The progress achieved by modern medicine in the past 70 years is at serious risk of coming undone. Already today more than half a million deaths annually are attributable to antimicrobial resistance – a number projected to rise to 10 million in 2050 if no action is taken. Solutions to contain this issue need to reflect the broad ecological nature ofAMR, which require a multi-sectorial response, including management of the medicines’ pathway from the manufacturing facility to the patient's bedside. Assuring quality, safety, and effectiveness of antibiotics need to go hand-in-hand with data generation on antibiotic use, resistance levels, and patients’ access to effective antibiotics. As more data is generated to reveal the magnitude of the problem, it shows that thepost-antibiotic era may already have begun. Every year, 214,000 newborn sepsis deaths are estimated to be directly attributable to bacteria that are resistant to available antibiotics. That is roughly one third of all neonatal sepsis deaths. In the last years, antibiotic resistance has started to compromise the effectiveness of carbapenems – a last-line class of antibiotics used against serious bacterial infections. According to a study from the Southeast Asian region, more than 75% of Acinetobacter isolates, 30% of Klebsiellaisolates, and 10% of E. coli isolates displayed resistance to carbapenems. Of particular concern is the increasing prevalence of carbapenem-resistant Enterobacteriaceae(CRE), as mortality rates in patients with CRE infections are high.Another study done in health facilities in the African region detected 100% resistanceto ampicillin in Klebsiella sepsis isolates.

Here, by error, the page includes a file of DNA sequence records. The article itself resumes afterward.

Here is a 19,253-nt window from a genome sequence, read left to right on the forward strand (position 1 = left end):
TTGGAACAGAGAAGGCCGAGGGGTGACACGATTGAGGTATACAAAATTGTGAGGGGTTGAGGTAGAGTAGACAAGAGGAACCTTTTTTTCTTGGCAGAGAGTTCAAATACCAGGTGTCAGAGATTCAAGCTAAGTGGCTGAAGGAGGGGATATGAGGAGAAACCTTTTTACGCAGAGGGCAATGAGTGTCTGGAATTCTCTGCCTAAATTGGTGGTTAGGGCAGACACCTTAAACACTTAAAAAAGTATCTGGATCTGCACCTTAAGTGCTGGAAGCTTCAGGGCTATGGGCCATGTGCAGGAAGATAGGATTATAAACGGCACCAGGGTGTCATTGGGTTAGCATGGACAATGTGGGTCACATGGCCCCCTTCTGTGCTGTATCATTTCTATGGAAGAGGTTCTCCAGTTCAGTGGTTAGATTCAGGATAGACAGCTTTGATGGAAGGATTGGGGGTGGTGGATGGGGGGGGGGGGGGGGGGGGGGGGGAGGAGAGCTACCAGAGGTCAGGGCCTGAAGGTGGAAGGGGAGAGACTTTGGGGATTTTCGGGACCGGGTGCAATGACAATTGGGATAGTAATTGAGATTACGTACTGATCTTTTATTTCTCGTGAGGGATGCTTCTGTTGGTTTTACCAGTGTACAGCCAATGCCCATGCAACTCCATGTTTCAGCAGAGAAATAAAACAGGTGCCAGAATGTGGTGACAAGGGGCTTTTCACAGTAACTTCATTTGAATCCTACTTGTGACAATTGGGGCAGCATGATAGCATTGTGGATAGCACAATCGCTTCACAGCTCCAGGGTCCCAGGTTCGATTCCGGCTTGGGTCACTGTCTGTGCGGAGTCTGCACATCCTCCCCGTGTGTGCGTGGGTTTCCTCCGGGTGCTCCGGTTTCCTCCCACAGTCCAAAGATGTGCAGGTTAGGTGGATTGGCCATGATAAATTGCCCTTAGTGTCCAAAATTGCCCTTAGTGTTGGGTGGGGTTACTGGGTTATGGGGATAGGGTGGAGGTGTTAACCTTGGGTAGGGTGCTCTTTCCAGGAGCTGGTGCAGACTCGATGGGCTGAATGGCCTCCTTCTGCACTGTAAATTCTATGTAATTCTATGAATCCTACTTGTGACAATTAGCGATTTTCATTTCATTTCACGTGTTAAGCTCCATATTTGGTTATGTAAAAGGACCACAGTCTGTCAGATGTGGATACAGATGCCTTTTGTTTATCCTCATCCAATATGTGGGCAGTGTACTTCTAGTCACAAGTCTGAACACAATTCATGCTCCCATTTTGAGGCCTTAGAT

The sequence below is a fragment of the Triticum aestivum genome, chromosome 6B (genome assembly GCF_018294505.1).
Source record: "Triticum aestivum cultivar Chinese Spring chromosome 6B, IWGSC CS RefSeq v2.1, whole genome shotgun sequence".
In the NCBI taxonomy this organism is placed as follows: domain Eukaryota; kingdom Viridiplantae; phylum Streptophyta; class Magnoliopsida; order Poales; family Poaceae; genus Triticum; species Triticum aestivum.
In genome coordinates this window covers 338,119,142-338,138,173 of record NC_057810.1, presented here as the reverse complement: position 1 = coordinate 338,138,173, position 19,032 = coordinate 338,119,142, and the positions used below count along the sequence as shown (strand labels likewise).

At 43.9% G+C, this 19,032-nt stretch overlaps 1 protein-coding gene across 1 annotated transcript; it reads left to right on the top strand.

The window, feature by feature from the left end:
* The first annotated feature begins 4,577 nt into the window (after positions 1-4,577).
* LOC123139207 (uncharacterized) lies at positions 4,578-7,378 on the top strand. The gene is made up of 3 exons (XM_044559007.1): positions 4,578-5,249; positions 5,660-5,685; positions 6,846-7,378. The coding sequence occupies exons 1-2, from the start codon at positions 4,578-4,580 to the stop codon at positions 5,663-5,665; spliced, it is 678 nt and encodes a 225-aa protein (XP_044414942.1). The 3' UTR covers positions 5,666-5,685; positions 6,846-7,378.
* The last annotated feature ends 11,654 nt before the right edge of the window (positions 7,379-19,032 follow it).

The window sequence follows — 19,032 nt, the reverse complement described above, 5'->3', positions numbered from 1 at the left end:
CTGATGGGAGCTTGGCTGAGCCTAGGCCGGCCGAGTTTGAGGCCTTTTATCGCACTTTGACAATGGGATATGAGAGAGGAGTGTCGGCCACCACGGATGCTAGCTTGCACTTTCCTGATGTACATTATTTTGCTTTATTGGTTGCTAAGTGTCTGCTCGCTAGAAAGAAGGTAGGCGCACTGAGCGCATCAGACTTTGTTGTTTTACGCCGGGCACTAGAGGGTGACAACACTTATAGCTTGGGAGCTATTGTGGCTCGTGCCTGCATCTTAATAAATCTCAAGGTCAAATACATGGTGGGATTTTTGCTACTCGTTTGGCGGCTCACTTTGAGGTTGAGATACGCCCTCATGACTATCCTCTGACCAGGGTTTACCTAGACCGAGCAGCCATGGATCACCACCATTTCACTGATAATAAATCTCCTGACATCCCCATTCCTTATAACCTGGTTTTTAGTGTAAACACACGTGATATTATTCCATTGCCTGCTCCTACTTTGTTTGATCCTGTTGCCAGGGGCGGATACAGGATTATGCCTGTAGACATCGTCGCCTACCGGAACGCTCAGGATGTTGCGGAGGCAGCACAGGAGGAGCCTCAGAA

This crosscuttingnature of the issue means that it hasdirect consequences for our social andeconomic development.In 2015, countries adopted the GlobalAction Plan on Antimicrobial Resistance atthe World Health Assembly, as a blueprintand guideline for the development andimplementation of National Action Plans onAntimicrobial Resistance. Recognition ofthe threat AMR poses to the successfulfulfilment of the Sustainable DevelopmentGoals propelled the topic to the level ofHeads of States at the United NationsGeneral Assembly in September 2016.Following HIV/AIDS, non-communicablediseases, and Ebola, AMR is only the fourthhealth issue to ever be brought up at theGeneral Assembly as a matter of urgentconsideration. The combination of the cross-cuttingnature of AMR and recent politicaldevelopments underline the need to involveactors that previously haven't been directlyengaged with the topic. The increasingpolitical and technical attractiveness ofAMR can be helpful for this broaderengagement, but that may not be enough.Means of implementation to turn words intoaction are essential.